August 18, 2003 - Seattle Post-Intelligencer
Pro-Pot Initiative Gets Political Push At High-Flying Hempfest
(For more on Seattle Hempfest, including reports and pictures, visit www.hempfest.org)
Hempfest, the nation's largest annual festival promoting liberalization of marijuana laws, drew tens of thousands to the waterfront yesterday and Saturday -- reaffirming Seattle's reputation as a pot-friendly place.
"It's a welcoming city," Mikki Norris of the California-based Cannabis Consumers Campaign said yesterday, addressing the ultimate laid-back crowd -- men and women lying comfortably on Asian rugs and pillows under a giant tent made of hemp.
For two days, the politics of pot pervaded Myrtle Edwards Park, demonstrating a momentum that most politicians can only dream of.
For example, Hempfest director Dominic Holden estimated that a record 175,000 to 200,000 showed up for the weekend event advocating the legalization of "responsible" marijuana use. Even Bill Clinton at the height of his popularity drew only 15,000 people to a Seattle rally in 1992.
But will Hempfest's faithful hordes prove their potency at the ballot box?
Seattle will find out Sept. 16, when city voters decide Initiative 75. The measure would direct police officers and prosecutors to treat the personal use of marijuana by adults as the city's "lowest law enforcement priority."
Much of the city's liberal establishment is backing the initiative, touted as a way of protecting scarce tax money to fight serious crimes and to provide such basic services as parks, libraries and homeless shelters.
Democratic Party organizations, the American Civil Liberties Union of Washington, the League of Women Voters of Seattle, the King County Bar Association and City Council members Nick Licata, Judy Nicastro and Heidi Wills are among those endorsing the measure.
There is no organized opposition, but City Attorney Tom Carr signed a voters pamphlet statement against the measure. He said in an interview that Initiative 75 would put him in a difficult position because, as city attorney, he must defend voter-approved city laws but also must enforce the state's marijuana laws.
Carr said his office has not analyzed the legality of Initiative 75, but he doesn't expect a direct challenge to it.
Rather, its validity is more likely to be tested in the context of individual criminal cases, in which defense lawyers will argue that their clients can't be prosecuted because it would violate the "lowest priority" rule, Carr said.
It's an open question how lawyers would prove that marijuana use is, or is not, the city's lowest priority, he added.
As it is, only 150 of the 16,000 cases handled by Carr's office last year involved personal use of marijuana, he said.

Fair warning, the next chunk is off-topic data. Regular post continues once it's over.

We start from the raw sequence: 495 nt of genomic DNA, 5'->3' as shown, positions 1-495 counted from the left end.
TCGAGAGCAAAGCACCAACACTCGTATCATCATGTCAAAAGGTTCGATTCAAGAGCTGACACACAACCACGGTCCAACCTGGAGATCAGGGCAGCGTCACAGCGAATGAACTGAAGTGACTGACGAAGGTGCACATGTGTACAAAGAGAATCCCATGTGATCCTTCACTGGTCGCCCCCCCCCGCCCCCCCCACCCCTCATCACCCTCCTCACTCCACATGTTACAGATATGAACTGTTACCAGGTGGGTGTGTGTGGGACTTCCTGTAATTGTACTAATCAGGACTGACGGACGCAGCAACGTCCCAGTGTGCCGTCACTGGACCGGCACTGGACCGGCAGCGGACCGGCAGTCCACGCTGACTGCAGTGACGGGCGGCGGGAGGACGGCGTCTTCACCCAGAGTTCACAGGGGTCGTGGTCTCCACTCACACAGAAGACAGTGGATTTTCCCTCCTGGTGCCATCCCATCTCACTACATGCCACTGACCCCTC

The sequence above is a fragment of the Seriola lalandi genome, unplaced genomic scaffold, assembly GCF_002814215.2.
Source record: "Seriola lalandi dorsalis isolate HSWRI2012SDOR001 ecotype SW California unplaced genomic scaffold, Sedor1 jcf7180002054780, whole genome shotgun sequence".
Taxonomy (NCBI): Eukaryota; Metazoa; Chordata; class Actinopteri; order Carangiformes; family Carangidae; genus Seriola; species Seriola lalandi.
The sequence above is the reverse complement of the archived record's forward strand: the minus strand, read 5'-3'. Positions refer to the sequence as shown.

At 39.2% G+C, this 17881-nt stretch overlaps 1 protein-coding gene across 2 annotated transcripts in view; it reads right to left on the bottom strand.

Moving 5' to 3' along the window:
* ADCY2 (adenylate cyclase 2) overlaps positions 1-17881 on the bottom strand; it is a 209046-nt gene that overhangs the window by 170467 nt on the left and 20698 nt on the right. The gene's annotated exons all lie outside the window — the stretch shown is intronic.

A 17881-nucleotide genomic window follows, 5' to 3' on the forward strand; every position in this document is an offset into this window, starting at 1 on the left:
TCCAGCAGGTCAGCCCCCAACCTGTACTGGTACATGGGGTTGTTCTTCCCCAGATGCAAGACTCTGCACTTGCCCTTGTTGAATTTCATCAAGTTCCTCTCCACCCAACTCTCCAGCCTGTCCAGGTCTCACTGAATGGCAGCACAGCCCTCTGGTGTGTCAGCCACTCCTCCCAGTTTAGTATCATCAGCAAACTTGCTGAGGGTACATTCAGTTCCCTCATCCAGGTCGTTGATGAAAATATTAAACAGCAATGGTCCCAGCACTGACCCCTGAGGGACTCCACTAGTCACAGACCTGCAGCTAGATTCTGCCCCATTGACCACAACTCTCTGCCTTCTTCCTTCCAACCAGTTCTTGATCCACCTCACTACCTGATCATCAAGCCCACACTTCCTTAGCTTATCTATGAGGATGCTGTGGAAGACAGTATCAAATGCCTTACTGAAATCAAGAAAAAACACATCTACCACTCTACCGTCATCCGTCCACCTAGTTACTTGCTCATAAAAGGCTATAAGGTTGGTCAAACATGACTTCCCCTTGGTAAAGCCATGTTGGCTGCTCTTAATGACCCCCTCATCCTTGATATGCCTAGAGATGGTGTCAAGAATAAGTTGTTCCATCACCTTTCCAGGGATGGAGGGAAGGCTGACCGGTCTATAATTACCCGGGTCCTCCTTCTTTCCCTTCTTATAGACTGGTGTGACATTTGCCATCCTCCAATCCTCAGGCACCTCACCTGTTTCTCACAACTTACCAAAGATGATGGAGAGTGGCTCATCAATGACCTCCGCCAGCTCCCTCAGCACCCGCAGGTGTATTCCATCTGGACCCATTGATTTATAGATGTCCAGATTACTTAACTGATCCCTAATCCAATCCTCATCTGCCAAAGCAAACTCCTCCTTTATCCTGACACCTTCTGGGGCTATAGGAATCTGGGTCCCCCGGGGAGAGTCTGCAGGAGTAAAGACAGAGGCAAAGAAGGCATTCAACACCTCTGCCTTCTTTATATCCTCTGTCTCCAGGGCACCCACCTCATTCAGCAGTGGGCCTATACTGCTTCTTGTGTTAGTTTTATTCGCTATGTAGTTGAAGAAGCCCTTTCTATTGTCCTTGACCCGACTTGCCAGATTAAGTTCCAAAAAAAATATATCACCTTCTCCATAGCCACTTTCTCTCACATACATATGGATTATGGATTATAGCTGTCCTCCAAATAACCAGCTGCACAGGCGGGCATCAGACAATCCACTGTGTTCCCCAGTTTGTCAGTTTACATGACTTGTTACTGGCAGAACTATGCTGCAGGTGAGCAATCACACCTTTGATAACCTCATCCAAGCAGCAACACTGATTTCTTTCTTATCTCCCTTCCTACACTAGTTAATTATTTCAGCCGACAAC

"Obviously, we do not make marijuana prosecution our top priority. We have no plans to undertake a massive marijuana enforcement scheme," he said.
Yesterday, activist Meril Draper was one of the speakers urging the crowd to support Initiative 75. Praising Seattle police for cooperating with Hempfest, Draper said: "They are here to help us, not to bust us .. They have a job to do. We are here to change that job."
The festival wasn't all politics. Dozens of vendors sold the usual hemp products -- including brownies, soap and sandals -- as well as tie-dyed shirts, incense, drums and other merchandise reminiscent of Grateful Dead shows.
Some people came for the hot bands, including Genus, a rap trio commanding a rapt audience as it wailed, "Higher than cocaine, higher than weed, higher than methamphetamine or Ecstasy ... Don't be afraid to fly. We can touch the sky."
The fact that Hempfest attracted its largest-ever turnout this year reflects "a clear recognition on behalf of Americans that the drug war has failed," said Holden, the festival director.
Holden added that Hempfest registered "a lot of voters" over the weekend. The crowd, however, was primarily under 40, an age group never known for voting en masse, he acknowledged.
Last year Nevada voters rejected a marijuana legalization measure despite wide support among the young. The Bush administration campaigned against it.
Adam Eidinger of Vote Hemp, who came from Washington, DC, to enlist supporters at Hempfest, said Seattle's annual festival is the largest "open, pro-pot event" in the world.
"Politicians generally still marginalize us," he
said. "But they can't do it for long. Our numbers are too
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